A volunteer organization in Vermont celebrated a major milestone Tuesday in its mission to support community members struggling with the high cost of diapers.
The Junior League of Champlain Valley's all-volunteer diaper bank celebrated its one-millionth delivery.
“This is a program for the state of Vermont — for the people of Vermont,” said Becky Monty, the JLCV's president.
JLCV said 1 in 3 families will struggle to afford diapers. Because of that high number, in late 2018, the group started gathering corporate and private donations so it could provide diapers to other nonprofits, including food shelves, for distribution.
The volunteers emphasized that critical support comes through the National Diaper Bank Network, a nonprofit organization that provides the necessities to a network of diaper banks. Its goal is to help children and families thrive and achieve their full potential, the Connecticut-based NDBN wrote on its website.
Amanda Herzberger, the co-chair of the JLCV’s diaper bank, said need skyrocketed during the coronavirus pandemic, between job losses and other factors.
“There were people panic purchasing, so many shelves at the stores were empty,” Herzberger said of the early days of the pandemic. “They couldn’t get the sizes they needed.”
Now, thanks to $132,000 in federal COVID-19 relief money and a wealth of grassroots community support, the bank has quickly expanded to serve 13 of Vermont’s 14 counties with diapers.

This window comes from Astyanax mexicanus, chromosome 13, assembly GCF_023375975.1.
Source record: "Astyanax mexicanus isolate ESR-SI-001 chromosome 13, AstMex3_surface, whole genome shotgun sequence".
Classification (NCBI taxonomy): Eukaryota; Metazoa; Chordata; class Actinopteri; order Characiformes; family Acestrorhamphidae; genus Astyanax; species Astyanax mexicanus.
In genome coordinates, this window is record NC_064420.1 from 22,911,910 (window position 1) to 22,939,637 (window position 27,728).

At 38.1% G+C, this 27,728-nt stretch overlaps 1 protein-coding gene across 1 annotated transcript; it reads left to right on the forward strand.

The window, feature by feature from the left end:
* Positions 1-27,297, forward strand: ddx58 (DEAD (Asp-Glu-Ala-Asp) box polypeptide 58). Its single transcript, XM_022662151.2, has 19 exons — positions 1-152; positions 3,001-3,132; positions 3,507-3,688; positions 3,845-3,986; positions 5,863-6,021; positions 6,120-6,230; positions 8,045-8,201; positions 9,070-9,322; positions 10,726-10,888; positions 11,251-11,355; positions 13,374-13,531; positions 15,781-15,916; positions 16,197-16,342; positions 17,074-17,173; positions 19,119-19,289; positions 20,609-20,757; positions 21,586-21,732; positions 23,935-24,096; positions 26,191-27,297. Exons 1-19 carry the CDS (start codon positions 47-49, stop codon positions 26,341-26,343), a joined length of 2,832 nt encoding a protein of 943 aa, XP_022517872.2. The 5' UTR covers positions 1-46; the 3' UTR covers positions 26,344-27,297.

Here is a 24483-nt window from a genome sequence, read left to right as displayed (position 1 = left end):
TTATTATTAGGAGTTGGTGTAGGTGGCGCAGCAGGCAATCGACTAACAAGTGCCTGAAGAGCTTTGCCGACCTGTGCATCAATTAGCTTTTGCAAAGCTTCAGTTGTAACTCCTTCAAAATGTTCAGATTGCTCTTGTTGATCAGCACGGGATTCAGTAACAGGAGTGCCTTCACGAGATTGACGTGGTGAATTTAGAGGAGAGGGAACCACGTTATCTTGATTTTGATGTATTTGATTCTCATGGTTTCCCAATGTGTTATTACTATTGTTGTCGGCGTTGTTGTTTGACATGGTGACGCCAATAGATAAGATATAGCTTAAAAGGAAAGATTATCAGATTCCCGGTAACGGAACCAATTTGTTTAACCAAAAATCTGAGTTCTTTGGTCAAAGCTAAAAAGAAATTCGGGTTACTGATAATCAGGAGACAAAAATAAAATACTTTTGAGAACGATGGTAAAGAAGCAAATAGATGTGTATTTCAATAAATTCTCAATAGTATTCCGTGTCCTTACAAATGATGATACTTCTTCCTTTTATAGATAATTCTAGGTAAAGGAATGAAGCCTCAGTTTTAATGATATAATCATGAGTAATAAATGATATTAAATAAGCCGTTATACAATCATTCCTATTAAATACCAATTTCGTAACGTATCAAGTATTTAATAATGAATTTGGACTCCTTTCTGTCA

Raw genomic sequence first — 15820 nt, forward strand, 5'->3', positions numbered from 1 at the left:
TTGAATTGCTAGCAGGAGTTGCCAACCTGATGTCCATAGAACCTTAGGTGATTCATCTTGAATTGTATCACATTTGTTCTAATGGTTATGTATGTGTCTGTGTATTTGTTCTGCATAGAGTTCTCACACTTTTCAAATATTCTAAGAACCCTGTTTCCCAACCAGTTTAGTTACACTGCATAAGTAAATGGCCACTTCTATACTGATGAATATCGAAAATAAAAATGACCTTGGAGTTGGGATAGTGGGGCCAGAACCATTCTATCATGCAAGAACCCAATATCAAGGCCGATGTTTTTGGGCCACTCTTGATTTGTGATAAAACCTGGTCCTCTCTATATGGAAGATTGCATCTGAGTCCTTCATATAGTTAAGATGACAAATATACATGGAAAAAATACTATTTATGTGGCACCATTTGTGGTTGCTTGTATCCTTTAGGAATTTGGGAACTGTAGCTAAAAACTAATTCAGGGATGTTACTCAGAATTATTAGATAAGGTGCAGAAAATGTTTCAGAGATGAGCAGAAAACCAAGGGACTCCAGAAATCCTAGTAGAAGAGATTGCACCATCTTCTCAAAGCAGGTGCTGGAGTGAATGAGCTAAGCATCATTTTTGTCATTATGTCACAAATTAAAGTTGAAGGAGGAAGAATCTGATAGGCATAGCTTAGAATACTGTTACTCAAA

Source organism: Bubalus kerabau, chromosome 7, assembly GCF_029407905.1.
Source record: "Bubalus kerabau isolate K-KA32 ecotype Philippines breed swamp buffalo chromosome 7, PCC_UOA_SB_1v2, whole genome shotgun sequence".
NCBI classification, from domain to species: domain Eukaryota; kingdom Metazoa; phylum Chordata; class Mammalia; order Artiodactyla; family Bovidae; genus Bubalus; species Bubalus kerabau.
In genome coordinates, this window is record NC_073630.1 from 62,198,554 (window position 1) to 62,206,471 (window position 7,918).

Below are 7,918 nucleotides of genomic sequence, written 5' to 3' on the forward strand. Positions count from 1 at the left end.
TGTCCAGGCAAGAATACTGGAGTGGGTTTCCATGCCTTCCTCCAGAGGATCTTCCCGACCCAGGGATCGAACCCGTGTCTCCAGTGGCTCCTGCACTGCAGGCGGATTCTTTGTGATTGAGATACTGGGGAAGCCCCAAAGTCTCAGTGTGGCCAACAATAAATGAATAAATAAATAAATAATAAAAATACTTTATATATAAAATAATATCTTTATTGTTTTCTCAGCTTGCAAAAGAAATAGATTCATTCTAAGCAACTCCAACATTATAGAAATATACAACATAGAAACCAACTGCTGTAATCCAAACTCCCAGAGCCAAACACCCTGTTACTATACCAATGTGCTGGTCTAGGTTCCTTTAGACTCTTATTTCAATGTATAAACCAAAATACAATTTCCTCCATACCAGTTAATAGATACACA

“It is very expensive,” Yasmin Mohamed of Burlington said of the cost of diapers and related items, such as baby wipes. “More than $100 a month for one kid! It was very hard to buy the diapers and do the bills at the same time.”
Mohamed came to Vermont as a refugee from Somalia. She's now a U.S. citizen and often works as an interpreter.
She said her sixth child, a girl, was born during the already-stressful time of the pandemic.
“Changing diapers all the time — if you don’t change, you may end up going to the hospital, getting some rashes, but luckily she never had any rashes because we had diapers donated,” Mohamed explained.
Diapers “cost a bunch of money and you go through them pretty quickly,” said Josh Miller, executive director of the Janet S. Munt Family Room in Burlington, which provides resources, community connections and diapers to new parents.
Miller told NECN the Family Room buys some of the diapers it distributes to 150 families, along with food items, in addition to receiving diapers through the Junior League of Champlain Valley Diaper Bank.
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Miller wants moms and dads he works with to think of the task of diaper-changing as an important opportunity to bond with their little one.
“We’re talking to our baby, we’re looking at them, we’re connecting with them, so even though this task isn’t the most favored task as a parent, it’s an opportunity to connect with your kids,” Miller said.
With the million-diaper milestone behind it, the Junior League is promising to keep up its advocacy and unpaid work, which Yasmin Mohamed is deeply grateful for.
“The volunteers are doing a fantastic job,” she said of the JLCV Diaper Bank. “It was so very helpful for a low-income family like us to get diapers.”
An effort in Congress is now aiming to further help families that can’t afford diapers. The End Diaper Need Act of 2021 proposes directing $200 million a year through 2025 toward creating a safety net for families in need of the items.
All three members of Vermont’s congressional delegation support the measure, said Rep. Peter Welch, a Democrat who visited the Junior League’s diaper bank Tuesday to witness the one-millionth diaper delivery.
For more information on the Junior League of Champlain Valley, visit this website: https://champlainvalley.jl.org.